It should be noted that the acceleration gradients in the present work are an order of magnitude higher than in ref.21 thanks to the much tighter focusing and much shorter laser pulse duration which ensures an isolated bunch. Furthermore, using mass-limited nanotargets we have an extra degree of control over the experiment by selecting the size of these targets and thus the charge in electron bunch and indirectly also its energy spread.

In conclusion, we demonstrated relativistic electrons accelerated in the sub-cycle regime from nanoplasmas. Our targets preserve their nanometric scale due to unprecedented temporal structure of the intense pulses. Our experimental findings are consistent with a two-step acceleration process, where the nanoscale near-field and laser vacuum acceleration lead to attosecond MeV electron pulses. This technology provides record-breaking accelerating electric fields strengths beyond TVm−1 exceeding all other methods. Our proof-of-principle experiments pave the way to the next generation table-top electron sources and provide new high-energy photon sources. Potential applications by combining ultra-strong few-cycle laser pulses with isolated attosecond relativistic electron bunches could provide a source of energetic X-ray radiation with attosecond pulse durations via Thomson scattering with a counter-propagating laser pulse46 very near to the nanotip. Using mass-limited targets the short electron bunch duration can be longer preserved, which possibly allows X-ray generation via free-electron laser seeding or highest temporal and very high spatial resolution via electron diffraction.


Near-field description

The near-field around the nanotarget is described as \({E}_{NF}(r,t)=\alpha {E}_{L}(t)\,\exp \,(\,-\,r/{l}_{d})\), where α is the enhancement factor, ld is the decay length, r is the distance from the surface and \({E}_{L}(t)\) is the laser field. The latter is \({E}_{L}(t)={E}_{L,0}(t)\cos ({\omega }_{L}t+{\phi }_{CEP})\), where \({E}_{L,0}(t)\) is the field envelope with a maximum amplitude of \({E}_{L,0}\), \({\omega }_{L}=2\pi c/{\lambda }_{L}\) is the laser angular frequency, c is the speed of light, λL is the laser wavelength, and \({\phi }_{CEP}\) is the CEP.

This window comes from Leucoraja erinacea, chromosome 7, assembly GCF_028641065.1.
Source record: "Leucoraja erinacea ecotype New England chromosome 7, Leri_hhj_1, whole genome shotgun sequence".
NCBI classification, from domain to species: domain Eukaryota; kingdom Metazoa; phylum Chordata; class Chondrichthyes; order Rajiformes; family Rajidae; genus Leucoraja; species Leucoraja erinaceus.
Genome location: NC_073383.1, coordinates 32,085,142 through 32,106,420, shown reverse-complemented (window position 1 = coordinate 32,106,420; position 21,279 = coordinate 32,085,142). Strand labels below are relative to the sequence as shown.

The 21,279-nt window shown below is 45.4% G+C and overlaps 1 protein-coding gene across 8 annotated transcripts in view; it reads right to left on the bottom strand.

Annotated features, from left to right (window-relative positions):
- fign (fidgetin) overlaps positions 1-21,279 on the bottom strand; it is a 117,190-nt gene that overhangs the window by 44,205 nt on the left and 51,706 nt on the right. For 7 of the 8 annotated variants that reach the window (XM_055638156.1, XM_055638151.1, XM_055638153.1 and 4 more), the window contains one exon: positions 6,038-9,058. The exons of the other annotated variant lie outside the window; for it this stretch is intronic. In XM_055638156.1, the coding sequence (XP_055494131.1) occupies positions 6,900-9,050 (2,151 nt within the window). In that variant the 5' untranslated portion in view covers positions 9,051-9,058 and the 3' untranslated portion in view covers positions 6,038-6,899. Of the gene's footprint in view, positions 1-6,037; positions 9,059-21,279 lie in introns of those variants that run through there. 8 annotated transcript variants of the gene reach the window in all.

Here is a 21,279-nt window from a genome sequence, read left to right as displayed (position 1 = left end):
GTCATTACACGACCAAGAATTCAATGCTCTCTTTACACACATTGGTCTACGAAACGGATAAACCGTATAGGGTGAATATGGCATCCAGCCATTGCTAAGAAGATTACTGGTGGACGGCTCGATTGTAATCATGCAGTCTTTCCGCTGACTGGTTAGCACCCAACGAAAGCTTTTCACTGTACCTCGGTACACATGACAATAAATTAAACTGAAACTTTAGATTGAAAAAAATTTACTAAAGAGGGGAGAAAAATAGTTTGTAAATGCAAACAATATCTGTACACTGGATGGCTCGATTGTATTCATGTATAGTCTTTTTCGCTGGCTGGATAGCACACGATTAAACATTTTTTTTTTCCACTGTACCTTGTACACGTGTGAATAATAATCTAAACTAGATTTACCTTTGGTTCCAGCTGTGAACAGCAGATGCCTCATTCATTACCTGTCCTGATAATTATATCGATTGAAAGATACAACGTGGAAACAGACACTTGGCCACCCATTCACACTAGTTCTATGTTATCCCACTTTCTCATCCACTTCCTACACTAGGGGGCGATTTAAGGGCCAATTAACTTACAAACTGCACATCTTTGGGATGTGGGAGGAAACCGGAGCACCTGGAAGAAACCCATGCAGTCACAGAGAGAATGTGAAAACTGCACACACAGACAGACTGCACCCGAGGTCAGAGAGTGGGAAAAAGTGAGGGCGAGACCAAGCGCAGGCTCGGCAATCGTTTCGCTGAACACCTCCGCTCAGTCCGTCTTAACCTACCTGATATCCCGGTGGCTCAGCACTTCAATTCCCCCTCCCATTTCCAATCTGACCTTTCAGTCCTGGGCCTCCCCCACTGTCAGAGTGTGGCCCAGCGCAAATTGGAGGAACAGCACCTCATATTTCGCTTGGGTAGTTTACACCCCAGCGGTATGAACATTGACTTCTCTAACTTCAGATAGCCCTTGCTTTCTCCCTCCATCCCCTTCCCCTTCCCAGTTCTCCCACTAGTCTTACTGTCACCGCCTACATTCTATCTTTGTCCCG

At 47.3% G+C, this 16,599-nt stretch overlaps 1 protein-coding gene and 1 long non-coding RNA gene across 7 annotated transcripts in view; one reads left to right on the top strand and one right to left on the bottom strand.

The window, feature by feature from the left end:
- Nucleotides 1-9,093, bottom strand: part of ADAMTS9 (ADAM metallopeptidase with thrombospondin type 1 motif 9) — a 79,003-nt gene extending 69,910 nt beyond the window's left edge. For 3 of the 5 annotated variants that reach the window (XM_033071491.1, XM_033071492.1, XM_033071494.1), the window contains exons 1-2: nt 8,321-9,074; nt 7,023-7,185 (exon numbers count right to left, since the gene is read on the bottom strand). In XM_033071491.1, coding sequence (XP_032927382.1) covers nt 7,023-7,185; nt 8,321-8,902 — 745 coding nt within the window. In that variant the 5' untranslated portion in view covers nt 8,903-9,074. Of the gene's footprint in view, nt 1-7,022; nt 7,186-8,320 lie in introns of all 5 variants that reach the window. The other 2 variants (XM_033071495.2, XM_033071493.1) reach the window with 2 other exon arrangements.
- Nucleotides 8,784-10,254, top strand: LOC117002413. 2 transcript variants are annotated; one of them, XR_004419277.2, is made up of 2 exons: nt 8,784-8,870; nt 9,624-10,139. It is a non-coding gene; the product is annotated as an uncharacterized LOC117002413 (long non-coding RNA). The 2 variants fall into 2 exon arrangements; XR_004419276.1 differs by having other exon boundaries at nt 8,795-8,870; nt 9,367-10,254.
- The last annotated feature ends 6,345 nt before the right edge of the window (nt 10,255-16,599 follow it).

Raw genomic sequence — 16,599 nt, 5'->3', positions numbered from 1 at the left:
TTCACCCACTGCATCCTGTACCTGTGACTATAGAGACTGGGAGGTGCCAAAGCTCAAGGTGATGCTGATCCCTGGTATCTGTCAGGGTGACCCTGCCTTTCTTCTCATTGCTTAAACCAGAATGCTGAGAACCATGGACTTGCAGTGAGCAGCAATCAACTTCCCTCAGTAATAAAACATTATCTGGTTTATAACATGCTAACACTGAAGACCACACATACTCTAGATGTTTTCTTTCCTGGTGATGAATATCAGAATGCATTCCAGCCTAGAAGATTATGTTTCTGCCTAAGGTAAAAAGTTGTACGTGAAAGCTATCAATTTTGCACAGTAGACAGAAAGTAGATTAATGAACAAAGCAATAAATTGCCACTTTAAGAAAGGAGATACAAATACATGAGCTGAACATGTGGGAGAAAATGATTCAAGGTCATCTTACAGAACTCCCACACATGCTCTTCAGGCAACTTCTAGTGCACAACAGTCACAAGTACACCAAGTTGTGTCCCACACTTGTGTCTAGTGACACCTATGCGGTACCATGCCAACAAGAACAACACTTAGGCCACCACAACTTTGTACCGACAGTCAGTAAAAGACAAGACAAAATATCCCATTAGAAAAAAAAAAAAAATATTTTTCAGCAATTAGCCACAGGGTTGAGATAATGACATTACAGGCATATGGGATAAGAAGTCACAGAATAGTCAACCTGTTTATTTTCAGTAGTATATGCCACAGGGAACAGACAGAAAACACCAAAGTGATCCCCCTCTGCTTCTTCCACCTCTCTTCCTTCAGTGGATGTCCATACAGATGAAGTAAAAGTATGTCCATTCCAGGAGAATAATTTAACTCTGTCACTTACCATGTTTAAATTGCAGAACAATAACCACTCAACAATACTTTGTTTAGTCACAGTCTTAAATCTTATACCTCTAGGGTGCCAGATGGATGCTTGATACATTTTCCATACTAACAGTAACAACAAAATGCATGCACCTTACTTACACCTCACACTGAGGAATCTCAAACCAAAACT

Optical parametric synthesizer

Laser pulses from the 10 Hz repetition rate Light Wave Synthesizer 20 (LWS-20) optical parametric synthesizer system47 contain, from 70–75 mJ at the laser, after losses in the beam steering system 40 mJ energy on-target. Its spectrum spans from 580 up to 1020 nm with a central wavelength of 740 nm. It was focused on the tip of a new nano-needle for each shot. The tight focusing using an off-axis parabolic mirror with an f/1 resulted in a FWHM spot diameter of σFWHM = 1.22 μm and a short measured Rayleigh length of ZR ≈ 4.8 μm, see Supplementary Fig. S5. The compressed pulse duration is reaching sub-5 fs and the corresponding laser peak intensity is \({I}_{0}\approx 6\times {10}^{19}\) Wcm−2. The laser is equipped with a CEP phase meter for single-shot CEP tagging48. Moreover, nano-scale solid experiments require a very clean laser pulse (excellent high-dynamic-range temporal intensity contrast) of around 7–8 orders of magnitude to avoid early pre-plasma generation that significantly extends the effective target size due to the typical target damage thresholds of ~1013 Wcm−2 for few-cycle pulses49. The LWS-20 has ultrahigh contrast that is estimated to be 1017 outside the pump temporal window50, i.e. about 30 ps or more before and after the main pulse and 107 at 2 ps. This is sufficient to fulfill the previous requirement, which has been carefully proven not to alter the target at all in the experiments.

Setup for basic characterization of the relativistic electrons